Sabres looking forward to getting Mittelstadt's speed and shiftiness into lineup

Mittelstadt left Minnesota after finishing second on the team with 30 points in 34 games. He scored 11 times and added 19 assists while earning a spot on the Big Ten All-Freshman team.

Sabres fans have been clamoring for the Minnesota native since watching him excel during the World Juniors in Buffalo this winter. Mittelstadt was the tournament MVP after recording four goals and 11 points in seven games for the United States.

The Sabres, including Botterill and Assistant General Manager Steve Greeley, watched Mittelstadt closely on the college and international levels.

"It's been exciting watching him throughout the entire year," Botterill said. "The world juniors, going to his NCAA games, there's different areas where you get really excited about working with him, but also get a better feel for what he needs to improve on to have the successful NHL career he is looking for."

There's no doubt Mittelstadt has the speed and skill to compete in the NHL.

"You're always excited about Casey's hockey sense and his skill level," Botterill said. "Those are things that we've talked a lot about with our group here in Buffalo, improving our team speed and improving our team skill level."

Botterill also likes the teenager's competitive nature. The Sabres definitely need to improve in that regard.

"What we've really liked watching throughout the entire year is just his competitiveness in crucial situations," said Botterill, who pointed to Mittelstadt's performance during the World Juniors in front of fans focusing on his every move. "There could have been a lot of pressure on him, but he really excelled in that situation."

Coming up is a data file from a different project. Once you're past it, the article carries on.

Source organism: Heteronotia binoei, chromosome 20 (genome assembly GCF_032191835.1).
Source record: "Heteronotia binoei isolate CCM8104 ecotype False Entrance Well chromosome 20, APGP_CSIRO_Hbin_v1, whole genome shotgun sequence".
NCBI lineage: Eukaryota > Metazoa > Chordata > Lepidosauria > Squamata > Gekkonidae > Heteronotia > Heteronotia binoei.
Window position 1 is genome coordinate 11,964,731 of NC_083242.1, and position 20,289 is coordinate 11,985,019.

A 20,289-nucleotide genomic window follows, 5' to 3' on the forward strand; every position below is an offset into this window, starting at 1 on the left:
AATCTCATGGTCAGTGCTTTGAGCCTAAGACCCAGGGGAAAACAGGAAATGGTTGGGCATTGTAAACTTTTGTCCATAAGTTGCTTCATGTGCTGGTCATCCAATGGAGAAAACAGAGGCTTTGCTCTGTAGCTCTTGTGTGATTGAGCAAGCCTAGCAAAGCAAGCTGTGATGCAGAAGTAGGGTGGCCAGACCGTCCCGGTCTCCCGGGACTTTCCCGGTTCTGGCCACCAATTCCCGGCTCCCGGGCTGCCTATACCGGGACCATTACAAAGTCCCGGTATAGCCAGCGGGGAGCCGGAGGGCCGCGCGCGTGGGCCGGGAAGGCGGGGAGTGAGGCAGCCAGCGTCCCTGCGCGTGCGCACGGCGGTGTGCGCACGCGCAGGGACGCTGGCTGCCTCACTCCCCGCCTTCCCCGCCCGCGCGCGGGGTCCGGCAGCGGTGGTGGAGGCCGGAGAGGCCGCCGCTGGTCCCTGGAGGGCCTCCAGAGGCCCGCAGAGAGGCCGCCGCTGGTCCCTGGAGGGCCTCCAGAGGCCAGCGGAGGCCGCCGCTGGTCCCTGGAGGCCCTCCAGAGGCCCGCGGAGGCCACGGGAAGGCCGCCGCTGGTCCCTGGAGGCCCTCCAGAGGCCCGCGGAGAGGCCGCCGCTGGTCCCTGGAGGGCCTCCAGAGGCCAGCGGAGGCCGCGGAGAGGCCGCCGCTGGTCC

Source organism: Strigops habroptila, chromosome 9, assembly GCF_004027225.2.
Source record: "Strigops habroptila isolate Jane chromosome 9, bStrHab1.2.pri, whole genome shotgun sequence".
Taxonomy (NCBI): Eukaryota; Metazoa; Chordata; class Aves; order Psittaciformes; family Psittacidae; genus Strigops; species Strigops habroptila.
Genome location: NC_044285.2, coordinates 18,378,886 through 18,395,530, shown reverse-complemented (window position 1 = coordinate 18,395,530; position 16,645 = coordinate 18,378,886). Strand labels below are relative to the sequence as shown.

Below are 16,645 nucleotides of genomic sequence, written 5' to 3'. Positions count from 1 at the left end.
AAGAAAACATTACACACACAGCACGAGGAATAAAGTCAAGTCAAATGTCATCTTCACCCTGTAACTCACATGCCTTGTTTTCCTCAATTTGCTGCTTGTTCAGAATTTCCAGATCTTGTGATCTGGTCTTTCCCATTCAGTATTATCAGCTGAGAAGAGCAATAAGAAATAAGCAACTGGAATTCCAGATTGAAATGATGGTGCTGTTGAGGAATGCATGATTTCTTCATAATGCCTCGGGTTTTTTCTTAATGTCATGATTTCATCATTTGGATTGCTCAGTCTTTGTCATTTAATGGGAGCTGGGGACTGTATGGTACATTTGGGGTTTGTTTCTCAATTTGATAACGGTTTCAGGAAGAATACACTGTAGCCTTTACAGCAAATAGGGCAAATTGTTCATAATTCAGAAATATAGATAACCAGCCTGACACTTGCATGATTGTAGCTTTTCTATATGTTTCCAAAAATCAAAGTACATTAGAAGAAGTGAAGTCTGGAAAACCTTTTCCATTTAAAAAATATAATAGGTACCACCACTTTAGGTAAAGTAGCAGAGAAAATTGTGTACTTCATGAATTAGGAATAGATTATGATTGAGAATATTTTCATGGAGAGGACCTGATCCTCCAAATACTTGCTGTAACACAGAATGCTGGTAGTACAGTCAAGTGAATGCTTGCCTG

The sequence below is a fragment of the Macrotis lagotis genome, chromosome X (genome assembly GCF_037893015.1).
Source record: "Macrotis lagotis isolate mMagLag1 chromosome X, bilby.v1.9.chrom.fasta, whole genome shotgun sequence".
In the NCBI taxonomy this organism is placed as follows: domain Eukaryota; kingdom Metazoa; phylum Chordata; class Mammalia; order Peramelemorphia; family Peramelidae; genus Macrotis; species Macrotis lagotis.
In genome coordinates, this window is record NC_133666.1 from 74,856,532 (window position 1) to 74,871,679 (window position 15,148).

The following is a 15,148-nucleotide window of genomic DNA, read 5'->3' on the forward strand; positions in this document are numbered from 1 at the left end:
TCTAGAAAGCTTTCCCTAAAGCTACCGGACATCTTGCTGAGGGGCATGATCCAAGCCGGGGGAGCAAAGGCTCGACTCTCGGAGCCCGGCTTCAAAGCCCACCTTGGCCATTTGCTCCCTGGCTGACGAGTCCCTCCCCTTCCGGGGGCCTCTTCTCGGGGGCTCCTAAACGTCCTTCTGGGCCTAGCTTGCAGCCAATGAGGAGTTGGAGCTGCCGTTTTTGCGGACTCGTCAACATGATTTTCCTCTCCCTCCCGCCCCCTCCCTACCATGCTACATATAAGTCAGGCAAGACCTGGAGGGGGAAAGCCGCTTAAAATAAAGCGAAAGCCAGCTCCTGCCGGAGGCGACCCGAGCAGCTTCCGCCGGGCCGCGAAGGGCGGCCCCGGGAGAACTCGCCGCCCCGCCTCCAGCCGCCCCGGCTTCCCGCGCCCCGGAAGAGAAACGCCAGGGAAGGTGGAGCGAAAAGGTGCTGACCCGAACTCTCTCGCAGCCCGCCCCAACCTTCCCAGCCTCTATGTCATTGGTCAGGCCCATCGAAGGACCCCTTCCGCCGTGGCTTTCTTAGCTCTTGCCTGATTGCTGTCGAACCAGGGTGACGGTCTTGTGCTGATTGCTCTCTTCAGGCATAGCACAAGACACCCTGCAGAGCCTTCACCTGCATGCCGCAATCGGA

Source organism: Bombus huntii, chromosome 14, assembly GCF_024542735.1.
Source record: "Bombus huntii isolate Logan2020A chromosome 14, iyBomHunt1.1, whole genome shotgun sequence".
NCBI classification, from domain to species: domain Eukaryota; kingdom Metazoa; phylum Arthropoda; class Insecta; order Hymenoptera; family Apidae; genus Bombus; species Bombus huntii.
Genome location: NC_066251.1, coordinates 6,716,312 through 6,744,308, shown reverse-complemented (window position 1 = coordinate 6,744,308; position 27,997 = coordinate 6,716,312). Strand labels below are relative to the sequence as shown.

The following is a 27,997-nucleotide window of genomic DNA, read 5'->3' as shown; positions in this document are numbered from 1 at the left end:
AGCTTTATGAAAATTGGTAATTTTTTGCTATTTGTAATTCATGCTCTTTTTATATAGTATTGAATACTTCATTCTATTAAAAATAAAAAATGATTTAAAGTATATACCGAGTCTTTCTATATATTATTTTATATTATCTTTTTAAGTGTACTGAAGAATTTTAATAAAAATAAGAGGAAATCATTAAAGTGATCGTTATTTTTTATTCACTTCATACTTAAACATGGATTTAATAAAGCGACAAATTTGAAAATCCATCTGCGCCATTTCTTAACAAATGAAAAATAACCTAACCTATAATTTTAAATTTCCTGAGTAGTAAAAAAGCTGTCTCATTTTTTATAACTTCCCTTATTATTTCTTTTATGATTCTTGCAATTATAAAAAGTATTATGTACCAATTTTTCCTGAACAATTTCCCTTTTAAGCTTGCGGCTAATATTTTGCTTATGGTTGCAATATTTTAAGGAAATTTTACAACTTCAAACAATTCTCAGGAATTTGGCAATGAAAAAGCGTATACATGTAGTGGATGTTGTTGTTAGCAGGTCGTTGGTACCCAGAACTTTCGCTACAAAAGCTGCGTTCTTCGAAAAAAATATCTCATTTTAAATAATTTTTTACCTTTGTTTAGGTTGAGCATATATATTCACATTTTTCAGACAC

Like most young players, Mittelstadt will need to develop physically. The 6-foot-1, 201-pounder infamously failed to do a pull-up during the NHL Scouting Combine last year.

"He's done a lot of work in the weight room over the last 10 to 12 months," Botterill said. "He knew there certainly was a development path going back to college, but felt for his development he was ready to step to the National Hockey League and felt excited to work with our group moving forward here."

St. Cloud's Borgen signs entry-level deal with Sabres, will report to Amerks

Botterill also sees defenseman Will Borgen benefiting from late-season experience in the organization. The Sabres on Sunday signed the fourth-round pick from 2015. He has an entry-level deal that starts next season and an amateur tryout with Rochester that begins now.

"Will is a real physical defenseman, great footwork," Botterill said. "Like all defensemen, there's an adjustment to pro hockey, and you have to be patient with him in that regard."

There could be more players coming. The Sabres are having discussions with college and European free agents, though one of the top players will go elsewhere. Botterill said the Sabres are out of the running for Minnesota State defenseman Daniel Brickley.

"Our staff has done a good job in trying to be involved with as many of those type of players, trying to add players we think can improve our speed level and skill level," Botterill said. "We'll see how things progress in the next couple of weeks."